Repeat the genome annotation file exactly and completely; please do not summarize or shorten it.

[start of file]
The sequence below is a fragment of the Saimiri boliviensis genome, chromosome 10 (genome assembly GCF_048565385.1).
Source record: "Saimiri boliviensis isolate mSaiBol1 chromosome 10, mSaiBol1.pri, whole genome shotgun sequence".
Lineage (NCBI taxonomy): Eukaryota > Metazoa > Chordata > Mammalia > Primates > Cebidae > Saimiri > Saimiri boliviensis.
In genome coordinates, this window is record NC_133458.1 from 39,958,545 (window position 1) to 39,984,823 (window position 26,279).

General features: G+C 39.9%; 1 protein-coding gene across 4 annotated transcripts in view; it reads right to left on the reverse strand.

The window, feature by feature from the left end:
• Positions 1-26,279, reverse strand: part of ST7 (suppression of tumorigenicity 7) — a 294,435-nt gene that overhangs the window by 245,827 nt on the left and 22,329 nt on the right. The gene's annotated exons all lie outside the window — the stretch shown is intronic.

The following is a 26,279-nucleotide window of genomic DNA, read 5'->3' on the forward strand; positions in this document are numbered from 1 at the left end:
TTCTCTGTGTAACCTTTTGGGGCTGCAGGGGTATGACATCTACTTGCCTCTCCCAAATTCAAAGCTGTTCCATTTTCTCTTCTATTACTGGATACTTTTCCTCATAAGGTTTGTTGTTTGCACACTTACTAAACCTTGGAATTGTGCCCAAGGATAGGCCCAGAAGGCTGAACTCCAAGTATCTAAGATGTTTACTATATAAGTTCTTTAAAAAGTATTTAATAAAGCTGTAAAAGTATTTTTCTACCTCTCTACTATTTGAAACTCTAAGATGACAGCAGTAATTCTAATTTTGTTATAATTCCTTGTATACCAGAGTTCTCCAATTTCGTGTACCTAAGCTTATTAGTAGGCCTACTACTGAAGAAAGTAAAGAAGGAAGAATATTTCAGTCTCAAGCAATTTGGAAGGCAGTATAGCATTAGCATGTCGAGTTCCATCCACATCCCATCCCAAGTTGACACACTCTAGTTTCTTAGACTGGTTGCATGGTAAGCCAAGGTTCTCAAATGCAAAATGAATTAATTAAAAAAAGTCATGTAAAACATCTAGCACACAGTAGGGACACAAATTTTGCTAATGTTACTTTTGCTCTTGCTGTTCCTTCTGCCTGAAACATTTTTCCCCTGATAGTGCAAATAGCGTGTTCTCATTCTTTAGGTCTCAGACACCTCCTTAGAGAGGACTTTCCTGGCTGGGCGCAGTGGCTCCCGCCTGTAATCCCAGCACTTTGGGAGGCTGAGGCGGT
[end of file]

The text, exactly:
The sequence below is a fragment of the Saimiri boliviensis genome, chromosome 10 (genome assembly GCF_048565385.1).
Source record: "Saimiri boliviensis isolate mSaiBol1 chromosome 10, mSaiBol1.pri, whole genome shotgun sequence".
Lineage (NCBI taxonomy): Eukaryota > Metazoa > Chordata > Mammalia > Primates > Cebidae > Saimiri > Saimiri boliviensis.
In genome coordinates, this window is record NC_133458.1 from 39,958,545 (window position 1) to 39,984,823 (window position 26,279).

General features: G+C 39.9%; 1 protein-coding gene across 4 annotated transcripts in view; it reads right to left on the reverse strand.

The window, feature by feature from the left end:
• Positions 1-26,279, reverse strand: part of ST7 (suppression of tumorigenicity 7) — a 294,435-nt gene that overhangs the window by 245,827 nt on the left and 22,329 nt on the right. The gene's annotated exons all lie outside the window — the stretch shown is intronic.

The following is a 26,279-nucleotide window of genomic DNA, read 5'->3' on the forward strand; positions in this document are numbered from 1 at the left end:
TTCTCTGTGTAACCTTTTGGGGCTGCAGGGGTATGACATCTACTTGCCTCTCCCAAATTCAAAGCTGTTCCATTTTCTCTTCTATTACTGGATACTTTTCCTCATAAGGTTTGTTGTTTGCACACTTACTAAACCTTGGAATTGTGCCCAAGGATAGGCCCAGAAGGCTGAACTCCAAGTATCTAAGATGTTTACTATATAAGTTCTTTAAAAAGTATTTAATAAAGCTGTAAAAGTATTTTTCTACCTCTCTACTATTTGAAACTCTAAGATGACAGCAGTAATTCTAATTTTGTTATAATTCCTTGTATACCAGAGTTCTCCAATTTCGTGTACCTAAGCTTATTAGTAGGCCTACTACTGAAGAAAGTAAAGAAGGAAGAATATTTCAGTCTCAAGCAATTTGGAAGGCAGTATAGCATTAGCATGTCGAGTTCCATCCACATCCCATCCCAAGTTGACACACTCTAGTTTCTTAGACTGGTTGCATGGTAAGCCAAGGTTCTCAAATGCAAAATGAATTAATTAAAAAAAGTCATGTAAAACATCTAGCACACAGTAGGGACACAAATTTTGCTAATGTTACTTTTGCTCTTGCTGTTCCTTCTGCCTGAAACATTTTTCCCCTGATAGTGCAAATAGCGTGTTCTCATTCTTTAGGTCTCAGACACCTCCTTAGAGAGGACTTTCCTGGCTGGGCGCAGTGGCTCCCGCCTGTAATCCCAGCACTTTGGGAGGCTGAGGCGGT